The social psychology literature provides a self-justification answer to this question, saying that an excuse was made (by the unethical actor) to preserve one’s self-view of being ethical  But anybody who has ever been tempted to engage in an unethical act under social pressure—and who ultimately resisted this temptation—knows that self-justification is not the whole story; one becomes aware of powerful social forces at work (such as pressures toward conformity of action—feeling pressure to behave as the group does—or uniformity of opinion).

Because the social psychological literature overlooks the profound role that social influence plays in motivating unethical action—social influence being a process that is related to, but distinct from, that of self-justification  (the human tendency to justify one’s actions: to perceive them as “right,” even if they are “wrong”)—a theory that delineates the interaction of these two processes is highly desirable. 

In the 1950’s such a theory might have emerged.  At the time, Leon Festinger was studying both processes as separate lines of research.  Festinger addressed self-justification through his cognitive dissonance theory, and social influence through his social comparison theory.  Festinger intuitively knew that these processes were linked somehow, but never formally proved it.  Today, these ideas remain separate—evidence being that Festinger’s two theories are still presented in separate chapters in social psychology textbooks today

 The theory presented here seeks to answer a basic question raised by social psychologists: “Why is evil perpetuated by good people?” and does so by offering the first known formal explanation of how these two processes are linked.  The theory regards self-justification as internal conflict reduction and social influence as external conflict reduction—a reconceptualization which suggests that Festinger was actually studying two types of conflict: internal (as self-justification in his dissonance theory) and external (as social influence in his social comparison theory).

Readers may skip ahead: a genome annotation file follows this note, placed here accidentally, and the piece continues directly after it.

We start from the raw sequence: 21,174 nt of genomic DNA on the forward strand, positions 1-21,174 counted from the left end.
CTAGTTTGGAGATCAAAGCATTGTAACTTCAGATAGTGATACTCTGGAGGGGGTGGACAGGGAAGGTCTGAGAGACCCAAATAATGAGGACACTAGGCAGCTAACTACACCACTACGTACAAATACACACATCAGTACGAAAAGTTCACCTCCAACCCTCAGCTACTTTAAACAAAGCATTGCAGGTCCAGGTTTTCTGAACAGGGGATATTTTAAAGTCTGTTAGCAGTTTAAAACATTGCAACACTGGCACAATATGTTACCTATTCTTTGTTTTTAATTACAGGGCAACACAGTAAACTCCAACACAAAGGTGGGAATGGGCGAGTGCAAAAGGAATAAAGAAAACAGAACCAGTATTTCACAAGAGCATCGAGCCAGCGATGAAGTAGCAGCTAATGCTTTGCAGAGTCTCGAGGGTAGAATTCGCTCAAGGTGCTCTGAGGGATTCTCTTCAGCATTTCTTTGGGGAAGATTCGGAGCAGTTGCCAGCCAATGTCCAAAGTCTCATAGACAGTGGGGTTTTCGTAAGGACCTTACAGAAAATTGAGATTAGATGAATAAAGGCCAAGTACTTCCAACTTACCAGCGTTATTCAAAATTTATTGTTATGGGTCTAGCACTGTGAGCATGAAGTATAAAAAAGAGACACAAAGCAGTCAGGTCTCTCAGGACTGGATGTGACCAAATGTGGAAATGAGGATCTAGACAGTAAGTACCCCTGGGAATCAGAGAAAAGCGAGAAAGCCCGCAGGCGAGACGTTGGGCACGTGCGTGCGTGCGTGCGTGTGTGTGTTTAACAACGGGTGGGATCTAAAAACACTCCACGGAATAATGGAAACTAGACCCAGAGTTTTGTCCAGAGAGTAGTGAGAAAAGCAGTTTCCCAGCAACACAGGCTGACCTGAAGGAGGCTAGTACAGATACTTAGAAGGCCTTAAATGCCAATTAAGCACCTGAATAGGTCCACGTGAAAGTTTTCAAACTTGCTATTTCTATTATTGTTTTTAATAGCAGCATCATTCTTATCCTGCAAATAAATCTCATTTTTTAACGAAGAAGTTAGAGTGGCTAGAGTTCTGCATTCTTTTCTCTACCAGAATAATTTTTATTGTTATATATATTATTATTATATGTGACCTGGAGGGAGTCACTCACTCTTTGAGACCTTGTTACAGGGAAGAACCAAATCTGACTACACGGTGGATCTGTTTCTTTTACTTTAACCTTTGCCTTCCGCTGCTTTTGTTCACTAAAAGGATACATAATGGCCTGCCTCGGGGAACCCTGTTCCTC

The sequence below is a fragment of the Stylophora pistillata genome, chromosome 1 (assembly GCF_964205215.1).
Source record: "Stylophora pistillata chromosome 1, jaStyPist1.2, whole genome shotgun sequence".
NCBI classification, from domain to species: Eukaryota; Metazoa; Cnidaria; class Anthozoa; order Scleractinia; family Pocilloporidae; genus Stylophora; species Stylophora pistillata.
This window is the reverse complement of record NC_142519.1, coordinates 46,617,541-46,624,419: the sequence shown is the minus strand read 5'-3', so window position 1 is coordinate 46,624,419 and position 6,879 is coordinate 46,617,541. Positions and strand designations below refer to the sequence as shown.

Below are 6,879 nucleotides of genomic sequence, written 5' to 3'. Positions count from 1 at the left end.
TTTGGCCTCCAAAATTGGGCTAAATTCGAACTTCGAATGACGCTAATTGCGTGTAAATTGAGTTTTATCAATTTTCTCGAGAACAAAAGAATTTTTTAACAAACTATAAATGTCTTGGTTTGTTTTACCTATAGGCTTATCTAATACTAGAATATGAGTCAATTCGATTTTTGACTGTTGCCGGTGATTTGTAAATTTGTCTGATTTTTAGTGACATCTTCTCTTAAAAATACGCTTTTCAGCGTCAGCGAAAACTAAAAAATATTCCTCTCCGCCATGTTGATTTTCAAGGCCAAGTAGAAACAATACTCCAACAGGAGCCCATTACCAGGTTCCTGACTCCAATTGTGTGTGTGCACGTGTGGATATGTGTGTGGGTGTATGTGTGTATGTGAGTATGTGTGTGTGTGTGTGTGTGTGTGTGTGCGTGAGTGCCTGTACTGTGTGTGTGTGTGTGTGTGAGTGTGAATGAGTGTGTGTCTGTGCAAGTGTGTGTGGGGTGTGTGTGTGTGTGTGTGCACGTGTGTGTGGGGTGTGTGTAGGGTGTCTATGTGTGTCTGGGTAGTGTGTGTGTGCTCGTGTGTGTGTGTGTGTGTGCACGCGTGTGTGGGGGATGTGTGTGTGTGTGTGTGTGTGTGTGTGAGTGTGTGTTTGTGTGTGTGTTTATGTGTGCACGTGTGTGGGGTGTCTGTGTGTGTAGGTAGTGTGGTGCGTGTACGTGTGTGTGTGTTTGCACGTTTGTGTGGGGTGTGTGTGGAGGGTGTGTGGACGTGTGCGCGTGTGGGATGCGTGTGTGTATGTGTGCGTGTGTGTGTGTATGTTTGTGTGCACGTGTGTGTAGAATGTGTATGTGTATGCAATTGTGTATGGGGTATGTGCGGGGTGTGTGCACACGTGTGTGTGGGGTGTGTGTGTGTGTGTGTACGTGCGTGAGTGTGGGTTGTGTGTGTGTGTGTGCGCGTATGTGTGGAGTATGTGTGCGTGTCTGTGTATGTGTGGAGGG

Building on the contributions of researchers in social psychology, the theory assumes that the myriad causes of perpetuation of inhumanities that they identify (e.g., dehumanization of the victim, attributing blame to others, norms, roles, deindividuation, etc.) (which address the question of what but less so how or why), are best understood when distilled to the single, unifying principle that underlies them all, namely that each is an example, an instantiation, of the internal conflict reduction (self-justification) process.  Next, the theory assumes that a complete understanding of the forces that shape unethical behavior requires adding external conflict reduction (social influence) to the picture.  Finally, the theory delineates how these two processes—external and internal—combine with each other, over time, to create unethical action.

According to the theory, for every individual, there are two groups—an everyday group and a reference group.  One’s everyday group is “the social group whose context one generally finds oneself in” whereas one’s reference group is “the social group whose ethics are implicitly used as a yardstick upon which others’ (and one’s own) conduct is judged.”    According to the theory, although, at any given time, one’s everyday group may— or may not—be one’s reference group, with long-term contact, one’s everyday group automatically becomes one’s reference group.